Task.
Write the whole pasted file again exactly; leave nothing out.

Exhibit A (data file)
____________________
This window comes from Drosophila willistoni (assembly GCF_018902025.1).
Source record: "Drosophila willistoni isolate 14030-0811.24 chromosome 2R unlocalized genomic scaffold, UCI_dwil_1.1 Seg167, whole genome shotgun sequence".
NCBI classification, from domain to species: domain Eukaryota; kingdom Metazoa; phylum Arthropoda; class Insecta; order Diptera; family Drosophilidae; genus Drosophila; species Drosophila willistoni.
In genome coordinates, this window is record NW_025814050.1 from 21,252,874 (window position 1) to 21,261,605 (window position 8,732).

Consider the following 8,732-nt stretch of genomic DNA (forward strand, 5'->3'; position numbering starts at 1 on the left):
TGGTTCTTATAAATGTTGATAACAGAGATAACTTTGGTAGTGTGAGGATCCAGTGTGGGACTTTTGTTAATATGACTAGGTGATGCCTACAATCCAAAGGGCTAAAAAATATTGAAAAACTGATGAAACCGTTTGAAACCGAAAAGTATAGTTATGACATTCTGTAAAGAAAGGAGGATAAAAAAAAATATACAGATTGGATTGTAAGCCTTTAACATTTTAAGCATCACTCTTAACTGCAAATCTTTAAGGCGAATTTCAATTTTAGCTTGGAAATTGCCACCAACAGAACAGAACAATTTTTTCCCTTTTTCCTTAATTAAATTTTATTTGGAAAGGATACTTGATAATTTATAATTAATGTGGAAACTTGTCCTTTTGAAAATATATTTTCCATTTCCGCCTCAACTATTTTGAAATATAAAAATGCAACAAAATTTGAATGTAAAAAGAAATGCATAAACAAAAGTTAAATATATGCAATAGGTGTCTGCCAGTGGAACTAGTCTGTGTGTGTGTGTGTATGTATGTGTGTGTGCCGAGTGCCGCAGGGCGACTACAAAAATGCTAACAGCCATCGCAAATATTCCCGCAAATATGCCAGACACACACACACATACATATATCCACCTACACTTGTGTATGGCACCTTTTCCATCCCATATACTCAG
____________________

This window comes from Drosophila willistoni (assembly GCF_018902025.1).
Source record: "Drosophila willistoni isolate 14030-0811.24 chromosome 2R unlocalized genomic scaffold, UCI_dwil_1.1 Seg167, whole genome shotgun sequence".
NCBI classification, from domain to species: domain Eukaryota; kingdom Metazoa; phylum Arthropoda; class Insecta; order Diptera; family Drosophilidae; genus Drosophila; species Drosophila willistoni.
In genome coordinates, this window is record NW_025814050.1 from 21,252,874 (window position 1) to 21,261,605 (window position 8,732).

Consider the following 8,732-nt stretch of genomic DNA (forward strand, 5'->3'; position numbering starts at 1 on the left):
TGGTTCTTATAAATGTTGATAACAGAGATAACTTTGGTAGTGTGAGGATCCAGTGTGGGACTTTTGTTAATATGACTAGGTGATGCCTACAATCCAAAGGGCTAAAAAATATTGAAAAACTGATGAAACCGTTTGAAACCGAAAAGTATAGTTATGACATTCTGTAAAGAAAGGAGGATAAAAAAAAATATACAGATTGGATTGTAAGCCTTTAACATTTTAAGCATCACTCTTAACTGCAAATCTTTAAGGCGAATTTCAATTTTAGCTTGGAAATTGCCACCAACAGAACAGAACAATTTTTTCCCTTTTTCCTTAATTAAATTTTATTTGGAAAGGATACTTGATAATTTATAATTAATGTGGAAACTTGTCCTTTTGAAAATATATTTTCCATTTCCGCCTCAACTATTTTGAAATATAAAAATGCAACAAAATTTGAATGTAAAAAGAAATGCATAAACAAAAGTTAAATATATGCAATAGGTGTCTGCCAGTGGAACTAGTCTGTGTGTGTGTGTGTATGTATGTGTGTGTGCCGAGTGCCGCAGGGCGACTACAAAAATGCTAACAGCCATCGCAAATATTCCCGCAAATATGCCAGACACACACACACATACATATATCCACCTACACTTGTGTATGGCACCTTTTCCATCCCATATACTCAG